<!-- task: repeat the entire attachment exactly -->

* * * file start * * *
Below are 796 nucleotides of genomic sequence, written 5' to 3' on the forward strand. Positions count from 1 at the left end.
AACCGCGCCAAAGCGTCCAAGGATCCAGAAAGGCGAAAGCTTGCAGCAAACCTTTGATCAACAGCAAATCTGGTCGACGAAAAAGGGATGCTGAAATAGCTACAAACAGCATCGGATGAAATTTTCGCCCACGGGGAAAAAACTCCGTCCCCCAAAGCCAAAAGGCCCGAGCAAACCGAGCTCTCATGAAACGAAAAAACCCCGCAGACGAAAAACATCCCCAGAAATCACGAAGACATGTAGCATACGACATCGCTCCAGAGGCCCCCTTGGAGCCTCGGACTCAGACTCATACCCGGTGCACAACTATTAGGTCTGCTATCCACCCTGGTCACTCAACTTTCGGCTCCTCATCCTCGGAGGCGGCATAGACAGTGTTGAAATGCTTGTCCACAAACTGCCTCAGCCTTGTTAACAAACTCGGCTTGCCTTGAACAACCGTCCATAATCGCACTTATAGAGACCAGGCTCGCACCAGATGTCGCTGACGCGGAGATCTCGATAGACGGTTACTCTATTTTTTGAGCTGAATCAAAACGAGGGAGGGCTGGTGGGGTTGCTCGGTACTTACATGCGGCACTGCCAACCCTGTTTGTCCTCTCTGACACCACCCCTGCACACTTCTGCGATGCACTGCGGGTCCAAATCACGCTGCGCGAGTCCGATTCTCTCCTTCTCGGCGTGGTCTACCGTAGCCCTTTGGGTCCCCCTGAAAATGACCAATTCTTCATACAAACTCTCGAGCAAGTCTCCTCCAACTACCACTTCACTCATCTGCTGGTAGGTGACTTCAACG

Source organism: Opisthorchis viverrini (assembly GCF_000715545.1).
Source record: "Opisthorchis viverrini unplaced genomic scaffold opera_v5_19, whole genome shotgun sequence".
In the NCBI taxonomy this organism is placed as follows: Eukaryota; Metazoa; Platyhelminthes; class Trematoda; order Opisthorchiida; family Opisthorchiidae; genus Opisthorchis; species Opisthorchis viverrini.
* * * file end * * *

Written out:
Below are 796 nucleotides of genomic sequence, written 5' to 3' on the forward strand. Positions count from 1 at the left end.
AACCGCGCCAAAGCGTCCAAGGATCCAGAAAGGCGAAAGCTTGCAGCAAACCTTTGATCAACAGCAAATCTGGTCGACGAAAAAGGGATGCTGAAATAGCTACAAACAGCATCGGATGAAATTTTCGCCCACGGGGAAAAAACTCCGTCCCCCAAAGCCAAAAGGCCCGAGCAAACCGAGCTCTCATGAAACGAAAAAACCCCGCAGACGAAAAACATCCCCAGAAATCACGAAGACATGTAGCATACGACATCGCTCCAGAGGCCCCCTTGGAGCCTCGGACTCAGACTCATACCCGGTGCACAACTATTAGGTCTGCTATCCACCCTGGTCACTCAACTTTCGGCTCCTCATCCTCGGAGGCGGCATAGACAGTGTTGAAATGCTTGTCCACAAACTGCCTCAGCCTTGTTAACAAACTCGGCTTGCCTTGAACAACCGTCCATAATCGCACTTATAGAGACCAGGCTCGCACCAGATGTCGCTGACGCGGAGATCTCGATAGACGGTTACTCTATTTTTTGAGCTGAATCAAAACGAGGGAGGGCTGGTGGGGTTGCTCGGTACTTACATGCGGCACTGCCAACCCTGTTTGTCCTCTCTGACACCACCCCTGCACACTTCTGCGATGCACTGCGGGTCCAAATCACGCTGCGCGAGTCCGATTCTCTCCTTCTCGGCGTGGTCTACCGTAGCCCTTTGGGTCCCCCTGAAAATGACCAATTCTTCATACAAACTCTCGAGCAAGTCTCCTCCAACTACCACTTCACTCATCTGCTGGTAGGTGACTTCAACG

Source organism: Opisthorchis viverrini (assembly GCF_000715545.1).
Source record: "Opisthorchis viverrini unplaced genomic scaffold opera_v5_19, whole genome shotgun sequence".
In the NCBI taxonomy this organism is placed as follows: Eukaryota; Metazoa; Platyhelminthes; class Trematoda; order Opisthorchiida; family Opisthorchiidae; genus Opisthorchis; species Opisthorchis viverrini.